To start this story, it’s important to know that my desktop home computer is, in fact, a laptop. A hinge broke on it a few years ago, which broke some of the wires powering the screen, and anyone will tell you it’s darn difficult to work on a computer when you can’t actually see your work.
Now that I think of it, a Braille computer would be great – touch the screen and know what’s on it! But I guess in this case a Braille screen would have also been broken, and I can’t read Braille anyway, and I digress, so never mind.
As a result I hooked that computer up to a monitor, which rendered it pretty much useless as a laptop. Anyone seeing me walk around town with a laptop case in one hand and a heavy, rather ancient computer monitor in the other would think nothing good could come of it – not to mention the fact that the monitor had to be plugged in somewhere.
Which brings us a step closer to our real story.
The other morning I was playing – ahem – working on the computer, when suddenly the monitor went out. Now, this was no big surprise. The monitor is so old and generic that its brand name is “Monitor”. I knew something really serious had happened, because even the power light went out, but in desperation I hit the power button, wiggled the cord, smacked the side – all while trying to remember if I had a spare. (I do – but it’s even older.)
That’s when I heard a police scanner report that the electricity was out.
You see, I’m cheap, so I didn’t have any lights on in the room. Why didn’t I suspect a power outage? Why, because my desktop computer – which is actually a laptop and has a battery – stayed on.
But wait, it gets better.
A moment later a person in the house who shall remain nameless but is my daughter hurried into the room. She’d figured out before me what was going on, and fired up my other laptop, which still is a laptop. She wanted to check and see if it was a terrorist attack – which is funny on first thought, but not very funny at all on second. That computer, of course, has both a battery and a working screen – what it didn’t have was an active internet connection.
This brings me to the real story: how much we’ve come to depend on technology in our lives. The last generation of internet was dial-up (and still is, for many). We’d moved up to the next generation: DSL. In fact, wireless DSL. The speed! The freedom! The sense of hopelessness when the DSL modem has no power!
I picked up the telephone to call around and discover the extent of the outage. Aren’t cordless phones wonderful? I can move around anywhere on the property, no need to drag a cord around, no friggin’ signal when the base power is dead …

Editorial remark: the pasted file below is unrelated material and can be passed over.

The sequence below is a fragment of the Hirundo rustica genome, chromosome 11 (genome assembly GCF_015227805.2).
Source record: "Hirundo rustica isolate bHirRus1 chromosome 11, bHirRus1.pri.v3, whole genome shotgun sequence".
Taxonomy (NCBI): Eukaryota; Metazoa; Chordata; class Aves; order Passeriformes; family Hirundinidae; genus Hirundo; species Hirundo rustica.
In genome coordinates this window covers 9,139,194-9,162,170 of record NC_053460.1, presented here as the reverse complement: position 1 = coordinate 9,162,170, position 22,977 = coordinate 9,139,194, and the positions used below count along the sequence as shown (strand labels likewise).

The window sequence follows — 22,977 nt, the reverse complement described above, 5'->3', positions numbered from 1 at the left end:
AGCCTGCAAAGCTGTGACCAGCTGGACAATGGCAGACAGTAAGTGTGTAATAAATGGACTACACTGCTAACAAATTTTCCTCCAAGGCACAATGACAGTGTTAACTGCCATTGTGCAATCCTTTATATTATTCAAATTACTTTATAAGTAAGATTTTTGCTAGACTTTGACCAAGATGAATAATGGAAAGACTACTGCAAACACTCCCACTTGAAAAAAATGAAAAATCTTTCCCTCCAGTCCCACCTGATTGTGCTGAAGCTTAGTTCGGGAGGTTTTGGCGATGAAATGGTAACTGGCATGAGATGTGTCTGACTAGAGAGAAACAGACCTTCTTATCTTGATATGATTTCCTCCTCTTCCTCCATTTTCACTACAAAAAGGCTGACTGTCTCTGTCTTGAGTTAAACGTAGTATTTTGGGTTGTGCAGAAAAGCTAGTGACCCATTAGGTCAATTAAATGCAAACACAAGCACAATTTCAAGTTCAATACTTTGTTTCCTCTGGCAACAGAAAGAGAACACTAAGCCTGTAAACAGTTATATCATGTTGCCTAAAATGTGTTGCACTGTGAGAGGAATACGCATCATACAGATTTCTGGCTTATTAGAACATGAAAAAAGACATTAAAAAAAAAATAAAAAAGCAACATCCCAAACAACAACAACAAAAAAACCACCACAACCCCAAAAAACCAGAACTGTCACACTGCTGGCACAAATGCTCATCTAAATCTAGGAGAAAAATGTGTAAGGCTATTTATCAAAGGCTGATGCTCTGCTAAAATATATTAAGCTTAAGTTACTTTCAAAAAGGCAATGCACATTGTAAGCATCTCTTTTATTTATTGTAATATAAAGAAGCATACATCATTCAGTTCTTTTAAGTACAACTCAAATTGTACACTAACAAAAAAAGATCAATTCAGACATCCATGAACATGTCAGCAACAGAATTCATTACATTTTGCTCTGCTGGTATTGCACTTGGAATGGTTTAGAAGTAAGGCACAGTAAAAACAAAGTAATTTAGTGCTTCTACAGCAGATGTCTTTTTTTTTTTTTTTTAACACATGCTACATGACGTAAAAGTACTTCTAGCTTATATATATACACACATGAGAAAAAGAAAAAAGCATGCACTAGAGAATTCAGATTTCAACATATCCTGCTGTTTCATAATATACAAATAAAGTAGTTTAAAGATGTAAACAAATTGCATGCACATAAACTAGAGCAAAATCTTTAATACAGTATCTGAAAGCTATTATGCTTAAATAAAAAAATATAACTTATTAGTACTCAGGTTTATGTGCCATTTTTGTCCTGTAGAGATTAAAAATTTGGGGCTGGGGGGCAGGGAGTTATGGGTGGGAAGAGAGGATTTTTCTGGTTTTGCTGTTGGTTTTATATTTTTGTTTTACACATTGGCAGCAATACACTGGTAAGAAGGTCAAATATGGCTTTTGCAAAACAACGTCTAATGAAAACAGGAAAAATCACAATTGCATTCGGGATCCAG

Luckily, I’ve always insisted on having one good old fashioned corded phone in the house – not that I could call any of my cordless owning friends, unless they had a cell phone. Daughter O’ Mine was quick to use her cell phone to check the news. Of course, if it had been some kind of Big Deal it would have been too soon for new organizations to pick up much of anything. But isn’t it nice to have instant news and weather feeds on your cell phone? For the extent of the battery life, anyway.
I walked outside and looked up the street. From there I could see the nearest gas station, which has gone to the electronic price board so employees don’t have to go out and raise the price by hand three or four times a day. Oops – looked like they were out of business. Three blocks further north drivers had slowed to a crawl near Albion’s only stop light, no doubt wondering who should go in what order with no green, red or yellow to guide them. My guess would have been that four-way stop rules applied.
Their confusion is understandable. When the power goes out, we all have some adjustment time, especially these days. How many people hit the TV switch to see if there was any news about the outage? Or turned on their radio? I know at least two people who climbed into their cars and hit the automatic door opener. How many of us automatically reached for the light switch whenever they entered a room? (This is where I raise my hand.)
The last time we had a major outage in Albion the emergency generator started automatically at the fire station, just as it’s supposed to. It powers such things as the radio equipment, overhead doors, coffee makers – the important stuff. How do you define important? Well, the bathrooms there are windowless – decent shelter in tornadoes, I suppose. At one point I went for a bathroom run, and discovered we’d forgotten to account for one thing I consider to be pretty important.
Picture me hurrying into the bathroom, wanting to do my business and get back out again. Flipping the light switch as I pass, I’m halfway toward the urinal, unzipped and, um, ready to go, when the door to the windowless room closes behind me.
It got real dark. In fact, that might be the closest to panic I ever got while doing the firefighting gig. I remember thinking, Lord, please don’t let the giant monster get me while I’m in this compromising condition! Let me die with my fly up!
I know that’s selfish, but it seemed like such a small thing to ask.
Both times the power returned, and so did my monitor, despite the abuse heaped on it. Meanwhile, despite how much I like my computer and my TV and my telephone, I’m stuck with the thought that the Amish probably never even realized there was a problem.